Let’s focus on in-person attendance as an essential function of the job. Here is the simplistic version. I, the employer, decide that in-person attendance is an essential function of the job. For whatever reason, the employee cannot come into work. Because a spectral image won’t cut in-person attendance, the employee is unable to fulfill an essential function and thus is not qualified for the position. Presto, I win if sued. But the decision on what is an essential function is subject to scrutiny. Here are three very recent cases: Hostettler v. College of Wooster (6th Cir. July 17, 2018) (summary judgment for employer reversed; postpartum causes inability to return to work full time); Mosby-Meachem v. Memphis Light, Gas & Water Division (6th Cir. 2018) (summary judgment for employer reversed; pregnancy-related complications causes inability to return to work full time); Credeur v. State of Louisiana, (5th Cir. 2017) (summary judgment for employer affirmed; kidney transplant causes inability to return to work full time). Let’s pull together their holdings.

First, the ADA and the CFR’s indicate that a court must give the greatest weight to an employer’s judgment in determining an essential job function. It is, in fact, the only evidence the statute requires a court to consider, absent a written job description.

Second, controverting and competing evidence can be considered in opposition to a determination that a task is an essential function. So, the fact that a job description is 20 years old and has not been updated since can be considered in determining whether there is a question of material fact on whether in-person attendance is an essential function. (Mosby-Meachem) So too whether the employee has really been required to perform certain duties listed as essential functions, such as taking depositions and attending trials or is merely aspirational. (Mosby-Meachem) Evidence that an employee has been able to complete “core” tasks while working part time and the employer points only to a generalized fear that a ball will get dropped if the employee does not return to full-time work in-person work. (Hostettler)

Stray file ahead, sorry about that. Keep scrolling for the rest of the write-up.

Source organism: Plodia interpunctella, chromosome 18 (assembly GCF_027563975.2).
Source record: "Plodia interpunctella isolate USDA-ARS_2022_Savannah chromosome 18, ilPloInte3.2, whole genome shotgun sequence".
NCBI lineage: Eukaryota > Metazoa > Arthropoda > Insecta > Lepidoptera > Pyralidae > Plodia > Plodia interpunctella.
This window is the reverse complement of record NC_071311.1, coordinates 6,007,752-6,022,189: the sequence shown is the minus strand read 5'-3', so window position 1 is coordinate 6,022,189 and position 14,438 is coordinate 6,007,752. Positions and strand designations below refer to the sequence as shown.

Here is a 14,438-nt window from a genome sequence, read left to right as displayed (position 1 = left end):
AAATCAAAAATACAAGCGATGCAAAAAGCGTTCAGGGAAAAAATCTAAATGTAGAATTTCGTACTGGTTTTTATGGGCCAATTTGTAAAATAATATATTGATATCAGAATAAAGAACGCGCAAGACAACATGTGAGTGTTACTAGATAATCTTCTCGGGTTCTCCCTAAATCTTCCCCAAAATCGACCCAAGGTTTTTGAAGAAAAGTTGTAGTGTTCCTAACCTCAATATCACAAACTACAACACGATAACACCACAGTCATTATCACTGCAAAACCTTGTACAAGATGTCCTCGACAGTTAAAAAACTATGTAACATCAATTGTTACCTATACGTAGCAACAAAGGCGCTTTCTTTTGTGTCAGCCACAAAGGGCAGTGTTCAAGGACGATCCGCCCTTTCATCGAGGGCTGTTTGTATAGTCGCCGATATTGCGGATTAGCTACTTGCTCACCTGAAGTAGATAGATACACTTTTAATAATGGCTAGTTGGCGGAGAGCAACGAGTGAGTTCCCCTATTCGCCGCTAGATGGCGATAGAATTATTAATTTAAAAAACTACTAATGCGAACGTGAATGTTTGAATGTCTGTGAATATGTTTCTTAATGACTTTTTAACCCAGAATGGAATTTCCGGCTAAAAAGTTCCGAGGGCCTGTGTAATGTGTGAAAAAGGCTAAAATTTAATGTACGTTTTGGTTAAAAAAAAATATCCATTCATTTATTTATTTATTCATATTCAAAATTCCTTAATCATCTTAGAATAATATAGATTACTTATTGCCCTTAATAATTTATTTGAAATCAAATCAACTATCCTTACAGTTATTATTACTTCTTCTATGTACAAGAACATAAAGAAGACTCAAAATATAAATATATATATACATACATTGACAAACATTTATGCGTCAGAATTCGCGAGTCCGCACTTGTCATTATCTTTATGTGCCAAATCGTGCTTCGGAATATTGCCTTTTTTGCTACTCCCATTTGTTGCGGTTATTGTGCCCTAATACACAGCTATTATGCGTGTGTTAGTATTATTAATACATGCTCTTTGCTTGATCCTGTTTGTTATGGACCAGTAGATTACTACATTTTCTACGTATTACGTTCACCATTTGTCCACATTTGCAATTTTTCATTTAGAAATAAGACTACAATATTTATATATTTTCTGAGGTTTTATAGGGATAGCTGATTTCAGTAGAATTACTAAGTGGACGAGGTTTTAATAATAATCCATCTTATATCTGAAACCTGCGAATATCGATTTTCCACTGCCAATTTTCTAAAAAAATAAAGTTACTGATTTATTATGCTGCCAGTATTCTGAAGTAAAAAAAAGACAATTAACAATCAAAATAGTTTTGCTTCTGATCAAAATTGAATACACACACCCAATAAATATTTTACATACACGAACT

Third, an employee’s mere subjective belief that the employee can work only part time at the employer’s office or full-time from home will not create a material issue of fact on whether in-person attendance is an essential function. (Credeur)

Fourth, how long a period of time is the employee seeking not to be physically at work? Ten weeks as in Mosby-Meachem or indefinite as in Credeur. The first could be considered reasonable and up to a jury, the second unreasonable as a matter of law.

In short, full-time presence at work, standing alone, is not an essential function of the job. It is no more than a barroom generality whose invocation does not merit summary judgment. Rather, an employer must be tasked—for the ADA to continue to have meaning and force—with pointing out the time–and-presence requirements to some other job requirement.

Finally, as it takes a village so does it take all of us (employers, plaintiff lawyers and courts) to ensure that the ADA is not gutted. Employers should truly list essential functions that are essential and not seek to stuff every possible job task into the essential category; plaintiff lawyers need to induce a court to make a fact-specific inquiry into whether a task or attendance is essential by marshaling facts for a court to process; and courts must be reminded that the ADA requires case-by-case assessments. And we all should drop our Calvinist bent, so long bred into us, that the only work worth doing or that counts is in our office or cubicle, day in and day out.